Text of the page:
Consider an ordinary physical change, a substance acquiring a color. Coming to see a color is not the same kind of physical change as a substance acquiring a color. To be sure, while there are physical changes involved in sensation—the organs are altered in the way physical bodies are—that is not the change involved in perception as such. Consider again, in feeling a body my hand's own temperature is altered by the contact. But feeling cannot be just that, since any two physical bodies that come into contact would undergo a similar alteration of temperature. But not all physical bodies feel the temperature. Feeling the temperature, becoming aware of it, is another sort of change, however much it involves a contemporaneous change in the organs of sense similar to ordinary physical change. Having the color or temperature in this further sense is thus made known and named by reference to physical change. The fundamental difference between the two ways of acquiring a form is this: in a physical change of color, the change produces a new numerical instance of the color. In grasping or sensing a color, a numerically new instance of color does not result.
We have here the basis for talk of immateriality in perception. If the acquiring of a form by matter in physical change results in a new instance of the form and this is not the case with perception, we can make the point that acquiring the form in sensation is not identical to the acquiring of the form by matter in the primary sense.Thus, we both want to speak of the subject of sensation on an analogy with physical change and to distinguish the former from the latter. This is done by speaking of the immaterial reception of a form. Nonetheless, the sense power is implemented in a physical organ, and thus matter for the change of form in sensation in an analogous sense. Because in sensation the sense organ is physically altered and the matter of sensation in this analogous sense, we can say that actual sensation is in some respects physical, and in another not.
But it is important to pay attention again to the order of learning and naming, and what we are justified in saying at this point about the use of the words involved in describing this change. Specifically, the use of ‘immaterial’ is introduced simply to mark the inadequacy of any analysis of sensation confined solely to the physical terms that are fully adequate for analyzing ordinary physical change that does not involve sensation. ‘Immaterial’ means ‘not-material’. But the mere applicability of such a negative term (what Aristotle calls a “negative infinite” term) does not justify us in thinking we have discovered a new property that would be referred to by the term ‘immateriality’—it does not pick out and name a particular kind of property—any more than the mere applicability of ‘not-human’ justifies us in thinking we have discovered a new particular kind of substance.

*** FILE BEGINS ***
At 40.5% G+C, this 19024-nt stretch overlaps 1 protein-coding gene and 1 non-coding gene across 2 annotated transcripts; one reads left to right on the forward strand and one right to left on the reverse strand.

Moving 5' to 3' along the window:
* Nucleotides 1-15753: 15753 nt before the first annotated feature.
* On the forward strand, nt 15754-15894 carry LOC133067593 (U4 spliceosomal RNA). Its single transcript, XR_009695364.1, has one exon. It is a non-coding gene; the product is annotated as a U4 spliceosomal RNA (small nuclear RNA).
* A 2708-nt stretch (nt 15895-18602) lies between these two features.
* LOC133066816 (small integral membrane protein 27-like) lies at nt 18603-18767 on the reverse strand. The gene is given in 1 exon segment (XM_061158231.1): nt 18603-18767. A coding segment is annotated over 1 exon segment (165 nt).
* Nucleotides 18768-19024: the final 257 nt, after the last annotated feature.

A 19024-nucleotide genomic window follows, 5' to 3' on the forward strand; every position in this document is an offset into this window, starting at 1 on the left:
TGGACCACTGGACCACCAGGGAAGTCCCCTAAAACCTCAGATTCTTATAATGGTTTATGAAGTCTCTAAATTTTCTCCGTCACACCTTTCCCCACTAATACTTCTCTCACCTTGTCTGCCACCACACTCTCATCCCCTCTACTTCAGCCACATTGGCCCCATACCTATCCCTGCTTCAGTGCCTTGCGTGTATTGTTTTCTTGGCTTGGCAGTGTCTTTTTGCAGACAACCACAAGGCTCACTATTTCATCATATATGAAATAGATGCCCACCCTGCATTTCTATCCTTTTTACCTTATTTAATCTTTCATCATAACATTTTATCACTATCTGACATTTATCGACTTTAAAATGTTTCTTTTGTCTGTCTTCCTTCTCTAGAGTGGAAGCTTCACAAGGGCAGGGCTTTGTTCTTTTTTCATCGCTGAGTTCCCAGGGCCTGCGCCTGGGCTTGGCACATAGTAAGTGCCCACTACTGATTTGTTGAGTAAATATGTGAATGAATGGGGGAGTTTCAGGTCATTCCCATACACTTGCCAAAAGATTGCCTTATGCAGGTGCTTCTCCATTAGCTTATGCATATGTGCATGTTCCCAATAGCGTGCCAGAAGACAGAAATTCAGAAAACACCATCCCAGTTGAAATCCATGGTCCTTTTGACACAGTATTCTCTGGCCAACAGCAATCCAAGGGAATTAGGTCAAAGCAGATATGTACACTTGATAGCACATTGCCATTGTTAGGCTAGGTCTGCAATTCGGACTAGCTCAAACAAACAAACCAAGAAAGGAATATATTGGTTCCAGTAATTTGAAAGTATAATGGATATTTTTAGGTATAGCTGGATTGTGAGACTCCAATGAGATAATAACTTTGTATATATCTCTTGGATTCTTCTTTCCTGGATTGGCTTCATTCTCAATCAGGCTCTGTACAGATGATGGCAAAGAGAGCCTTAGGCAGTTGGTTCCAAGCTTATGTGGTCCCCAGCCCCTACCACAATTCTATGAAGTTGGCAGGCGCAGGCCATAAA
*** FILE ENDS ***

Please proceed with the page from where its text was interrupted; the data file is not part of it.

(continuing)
Now, in his interpretation of Aristotle's De anima Thomas defends a view that was as contested in his own time as it is almost an orphan in our own. Among the tenets of so-called Latin Averroism was the view, first held by Averroes, that the move from perceptive acts to intellection is not one from a lower to a higher set of capacities or faculties of the human soul. Aristotle contrasts intellection with perception and argues that the former does not employ a sense organ because it displays none of the characteristics of perception which does employ an organ. Thus insofar as sensation can be said to be in some respects material and in others immaterial, intellection is said to be completely immaterial. But on the Latin-Averroistic view, Aristotle is not thus referring to another capacity of the human soul, the intellect, but, rather, referring to a separate entity thanks to whose action human beings engage in what we call thinking. But the cause of this, the agent intellect, is not a faculty of the soul. (Aristotle distinguished two intellects, a passive and an active.) The proof for immortality which results from a wholly immaterial activity is therefore a statement about the incorruptibility of this separate entity, not a basis for arguing that each human soul is immortal because it has the capacity to perform immaterial activities. The Latin-Averroists consequently denied that Aristotle taught personal immortality.
Given this consequence, Thomas's adoption of the opposite interpretation—viz. that the agent intellect is, like the passive intellect, a faculty of the human soul—may seem merely an interested desire to enlist Aristotle's support for a position in harmony with Christian belief. Thomas is frequently said to have baptized Aristotle, which seems to mean that he fitted him to the Procrustean bed of Christian doctrine. Of course, the full Christian view is not simply that the soul survives death but that it will be reunited with body, and Thomas nowhere suggests that there is any intimation of this in Aristotle. Oddly enough, it is often friends of St. Thomas who suggest that he used Aristotle and was not chiefly concerned with what Aristotle might actually have intended.